My Country, Tis of Thee, known as America, is an American patriotic song, whose lyrics were written by Samuel Francis Smith. The melody used is the same as that of the anthem of the United Kingdom, God Save the Queen. The song served as one of the de facto national anthems of the United States before the adoption of The Star-Spangled Banner as the anthem in 1931. Samuel Francis Smith wrote the lyrics to My Country Tis of Thee in 1831, while he was a student at the Andover Theological Seminary in Andover and his friend Lowell Mason had asked him to translate the lyrics in some German school songbooks or to write new lyrics. A melody in Muzio Clementis Symphony No.3 caught his attention, rather than translating the lyrics from German, Smith wrote his own American patriotic hymn to the melody, completing the lyrics in thirty minutes. Smith gave Mason the lyrics he had written and the song was first performed in public on July 4,1831, first publication of America was in 1832. 1 My country, tis of thee, Sweet land of liberty, Of thee I sing, Land where my fathers died, Land of the pilgrims pride, From evry mountainside Let freedom ring.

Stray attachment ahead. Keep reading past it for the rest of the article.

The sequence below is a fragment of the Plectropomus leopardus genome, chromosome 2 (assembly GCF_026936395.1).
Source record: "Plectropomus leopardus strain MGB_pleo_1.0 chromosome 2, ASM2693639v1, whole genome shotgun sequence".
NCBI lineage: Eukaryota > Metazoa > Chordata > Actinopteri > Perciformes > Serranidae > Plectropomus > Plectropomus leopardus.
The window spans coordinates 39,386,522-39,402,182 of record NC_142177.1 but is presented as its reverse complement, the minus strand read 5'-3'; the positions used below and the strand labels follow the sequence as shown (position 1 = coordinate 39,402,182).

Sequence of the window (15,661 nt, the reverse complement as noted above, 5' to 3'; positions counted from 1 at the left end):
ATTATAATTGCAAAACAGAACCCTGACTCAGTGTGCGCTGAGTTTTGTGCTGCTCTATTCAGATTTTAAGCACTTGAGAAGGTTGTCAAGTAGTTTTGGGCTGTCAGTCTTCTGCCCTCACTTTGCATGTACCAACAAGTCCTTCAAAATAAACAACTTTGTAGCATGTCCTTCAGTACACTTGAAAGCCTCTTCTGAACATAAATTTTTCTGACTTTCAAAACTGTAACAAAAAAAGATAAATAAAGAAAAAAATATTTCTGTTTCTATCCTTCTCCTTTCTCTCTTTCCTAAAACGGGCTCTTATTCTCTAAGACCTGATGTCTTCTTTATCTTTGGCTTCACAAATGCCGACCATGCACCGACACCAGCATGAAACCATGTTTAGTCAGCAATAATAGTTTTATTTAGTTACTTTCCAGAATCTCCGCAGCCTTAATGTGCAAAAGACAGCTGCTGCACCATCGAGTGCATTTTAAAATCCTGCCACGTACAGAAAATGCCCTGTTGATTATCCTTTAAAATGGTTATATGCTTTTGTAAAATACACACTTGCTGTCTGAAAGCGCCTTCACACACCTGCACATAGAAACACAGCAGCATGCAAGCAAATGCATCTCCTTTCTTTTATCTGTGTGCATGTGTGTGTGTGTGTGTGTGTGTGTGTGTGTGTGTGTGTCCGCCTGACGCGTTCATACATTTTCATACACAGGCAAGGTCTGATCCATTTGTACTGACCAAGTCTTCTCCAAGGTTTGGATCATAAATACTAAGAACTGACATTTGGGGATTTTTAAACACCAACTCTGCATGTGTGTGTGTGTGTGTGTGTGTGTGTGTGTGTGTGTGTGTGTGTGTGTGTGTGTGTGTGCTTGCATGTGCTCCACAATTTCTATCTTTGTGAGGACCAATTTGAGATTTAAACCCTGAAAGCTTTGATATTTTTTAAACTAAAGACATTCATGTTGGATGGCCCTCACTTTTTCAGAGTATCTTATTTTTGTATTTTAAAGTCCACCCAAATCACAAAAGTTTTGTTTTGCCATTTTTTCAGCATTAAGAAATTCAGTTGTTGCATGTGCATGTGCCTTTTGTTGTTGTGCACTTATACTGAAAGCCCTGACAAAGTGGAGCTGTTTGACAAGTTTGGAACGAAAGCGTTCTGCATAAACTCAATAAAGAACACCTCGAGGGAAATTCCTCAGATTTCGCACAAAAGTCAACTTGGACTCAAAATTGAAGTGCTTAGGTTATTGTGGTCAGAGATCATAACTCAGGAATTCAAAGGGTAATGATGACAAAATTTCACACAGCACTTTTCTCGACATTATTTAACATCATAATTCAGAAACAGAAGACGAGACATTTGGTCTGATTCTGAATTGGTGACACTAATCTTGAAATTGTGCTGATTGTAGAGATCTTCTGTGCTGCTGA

2 My native country, Land of the free, Thy name I love, I love thy rocks and rills, Thy woods and templed hills, My heart with rapture thrills. 3 Let music swell the breeze, And ring from all the trees Sweet freedoms song, Let mortal tongues awake, Let all that breathe partake, Let rocks their silence break,4 Our fathers God to Thee, Author of liberty, To Thee we sing. Long may our land be bright, With freedoms holy light, Protect us by Thy might, Great God our King. 7 Thy silver Eastern strands, Thy Golden Gate that stands Fronting the West, Thy flowery Southland fair, Thy Norths sweet, crystal air, O Land beyond compare, We love thee best. 9 My native country, Where all men are free, if white’s their skin, I love thy hills and dales, Thy mounts and pleasant vales, But hate thy negro sales. 10 Let wailing swell the breeze, And ring from all the trees the black man’s wrong, Let every tongue awake, Let bond and free partake, Let rocks their silence break, the sound prolong. To thee, Author of Liberty, to thee we sing, Soon may our land be bright, With holy freedom’s right, Protect us by thy might, Great God, our King.